For better or for worse we are all involved in a story of drama and dysfunction, of happy occasions, treasured traditions and the gamut of unhealthy patterns. This story? family life.
And the nexus this life occurs at the dinner table, where relations convene to reaffirm their bond or to recall why they grew up and left home. The Table, a Sylvaine Strike directed production, captures all the melodrama and begrudging sentiment of family life as it unfolds around a meal. Don’t underestimate all that can happen before dessert.
With elements of physical theatre and modern dance, this piece combines Strike’s characteristic touch of magic with the realism of writer and dramaturge Craig Higginson (Girl in the Yellow Dress, Dream of the Dog). In the opening scene, a gypsy-dressed woman steps into the spot light and circles a piece of wood while butterflies dance around her and Yiddish music plays. Screaming sirens interrupt the score and we are transported somewhere else — Eastern Europe during WWII.
Then ushered into another reality: the home of a Jewish South Africa family — as typical and unconventional as they come. It has been a year since the death of the family patriarch and a mother prepares for her children’s homecoming and for the ceremonious unveiling of their father’s tombstone.
The mother, Sarah, and Flora, the housekeeper, set the table while the nervous and disheveled youngest son, Levi, chooses his pants and readies himself with curious anxiety for the family reunion. The first to arrive home is the coughing and sniveling and heavily saddled, eldest son, Daniel, who declares: “I’m in mortal agony”. He soon reveals that his girl friend has kicked him out.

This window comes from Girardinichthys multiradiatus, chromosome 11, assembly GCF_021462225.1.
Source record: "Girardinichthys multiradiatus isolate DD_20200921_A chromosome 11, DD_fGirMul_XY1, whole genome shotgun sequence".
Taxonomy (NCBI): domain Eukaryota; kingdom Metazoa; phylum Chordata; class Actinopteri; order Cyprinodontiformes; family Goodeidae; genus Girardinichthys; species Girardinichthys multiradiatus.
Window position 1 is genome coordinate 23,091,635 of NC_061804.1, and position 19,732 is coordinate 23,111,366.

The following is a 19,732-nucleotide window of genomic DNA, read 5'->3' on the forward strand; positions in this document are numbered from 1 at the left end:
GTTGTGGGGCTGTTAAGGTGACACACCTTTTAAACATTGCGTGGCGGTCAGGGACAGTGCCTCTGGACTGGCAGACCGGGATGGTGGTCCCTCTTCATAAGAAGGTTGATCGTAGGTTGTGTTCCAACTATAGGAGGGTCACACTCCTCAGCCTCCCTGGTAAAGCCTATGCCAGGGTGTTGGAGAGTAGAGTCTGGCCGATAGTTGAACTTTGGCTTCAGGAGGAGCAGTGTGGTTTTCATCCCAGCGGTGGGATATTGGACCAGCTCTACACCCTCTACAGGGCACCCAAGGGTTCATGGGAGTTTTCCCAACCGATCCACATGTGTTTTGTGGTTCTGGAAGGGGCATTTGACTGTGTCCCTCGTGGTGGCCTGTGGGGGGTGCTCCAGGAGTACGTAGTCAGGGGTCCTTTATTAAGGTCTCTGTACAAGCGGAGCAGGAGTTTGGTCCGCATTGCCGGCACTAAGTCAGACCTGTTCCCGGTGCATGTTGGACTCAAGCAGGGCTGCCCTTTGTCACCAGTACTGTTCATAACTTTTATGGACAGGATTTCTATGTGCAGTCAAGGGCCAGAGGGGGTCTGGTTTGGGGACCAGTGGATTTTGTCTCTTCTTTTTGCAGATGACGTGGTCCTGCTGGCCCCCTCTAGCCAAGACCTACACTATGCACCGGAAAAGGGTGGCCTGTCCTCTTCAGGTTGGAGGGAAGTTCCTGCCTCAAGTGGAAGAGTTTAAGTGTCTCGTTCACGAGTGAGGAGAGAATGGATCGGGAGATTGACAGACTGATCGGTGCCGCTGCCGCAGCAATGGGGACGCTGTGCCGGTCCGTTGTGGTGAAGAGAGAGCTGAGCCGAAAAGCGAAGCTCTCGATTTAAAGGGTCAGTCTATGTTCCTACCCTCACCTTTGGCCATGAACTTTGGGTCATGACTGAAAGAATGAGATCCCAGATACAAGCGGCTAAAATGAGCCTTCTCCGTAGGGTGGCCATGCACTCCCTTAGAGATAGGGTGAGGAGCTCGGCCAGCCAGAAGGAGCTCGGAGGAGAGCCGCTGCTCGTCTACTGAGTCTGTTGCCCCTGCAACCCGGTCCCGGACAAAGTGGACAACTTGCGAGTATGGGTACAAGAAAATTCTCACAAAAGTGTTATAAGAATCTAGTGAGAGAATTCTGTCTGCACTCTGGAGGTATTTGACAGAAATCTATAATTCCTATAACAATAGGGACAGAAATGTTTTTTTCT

Airy and salubrious
Next comes Ruth, the flamboyant and fleshy but good-humoured overeating sister. Once together, the three siblings enact a rambunctious childhood game that leaves them rolling on the floor. But when the enthusiasm settles, in walks the voluptuous Amo, Flora’s stylish and successful daughter who has been studying in America for the past year.
Now the dinner ceremony can begin. Everyone resumes a familiar role as the two sons put on their yarmulkas and Ma unwraps the kitka bread. The wine goblet is passed and the family, including Amo, seem to be wrapped in an airy and salubrious feeling that cannot last. Flora stands on the periphery. Along with each course comes greater honesty and insight into the hidden anguishes of each character. Everyone harbours a secret pain. Love, jealousy, infidelity, and remorse emerge and this family will never be the same after dinner.
There is no doubt that scenes from The Table will hit home. When Ma tells well-meaning eldest son to “fix himself” instead of her beloved table, one can’t help but feel the blow of brutal honesty. “We’re fine for ten minutes and then it descends into chaos,” says truth-telling Ruth, and the audience’s collective deja vu was palpable.
But for all it’s complications and conundrums, we see what it means to have a family and this play reminds us why we continue gather around the table — and at the theatre for that matter.
For more from the National Arts Festival, see our special report.